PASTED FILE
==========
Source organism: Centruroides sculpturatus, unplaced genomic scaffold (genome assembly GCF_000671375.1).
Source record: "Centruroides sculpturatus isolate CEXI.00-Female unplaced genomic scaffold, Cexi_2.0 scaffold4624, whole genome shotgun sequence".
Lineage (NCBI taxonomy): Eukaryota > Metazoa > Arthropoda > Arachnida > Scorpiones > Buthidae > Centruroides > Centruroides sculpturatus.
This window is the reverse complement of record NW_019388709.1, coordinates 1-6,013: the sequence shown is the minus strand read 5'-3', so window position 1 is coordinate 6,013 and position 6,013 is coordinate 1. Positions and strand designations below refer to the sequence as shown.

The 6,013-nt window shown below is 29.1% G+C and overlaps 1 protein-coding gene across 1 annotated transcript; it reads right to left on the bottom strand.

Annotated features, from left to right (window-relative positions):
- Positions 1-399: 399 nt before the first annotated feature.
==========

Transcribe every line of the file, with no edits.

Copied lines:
Source organism: Centruroides sculpturatus, unplaced genomic scaffold (genome assembly GCF_000671375.1).
Source record: "Centruroides sculpturatus isolate CEXI.00-Female unplaced genomic scaffold, Cexi_2.0 scaffold4624, whole genome shotgun sequence".
Lineage (NCBI taxonomy): Eukaryota > Metazoa > Arthropoda > Arachnida > Scorpiones > Buthidae > Centruroides > Centruroides sculpturatus.
This window is the reverse complement of record NW_019388709.1, coordinates 1-6,013: the sequence shown is the minus strand read 5'-3', so window position 1 is coordinate 6,013 and position 6,013 is coordinate 1. Positions and strand designations below refer to the sequence as shown.

The 6,013-nt window shown below is 29.1% G+C and overlaps 1 protein-coding gene across 1 annotated transcript; it reads right to left on the bottom strand.

Annotated features, from left to right (window-relative positions):
- Positions 1-399: 399 nt before the first annotated feature.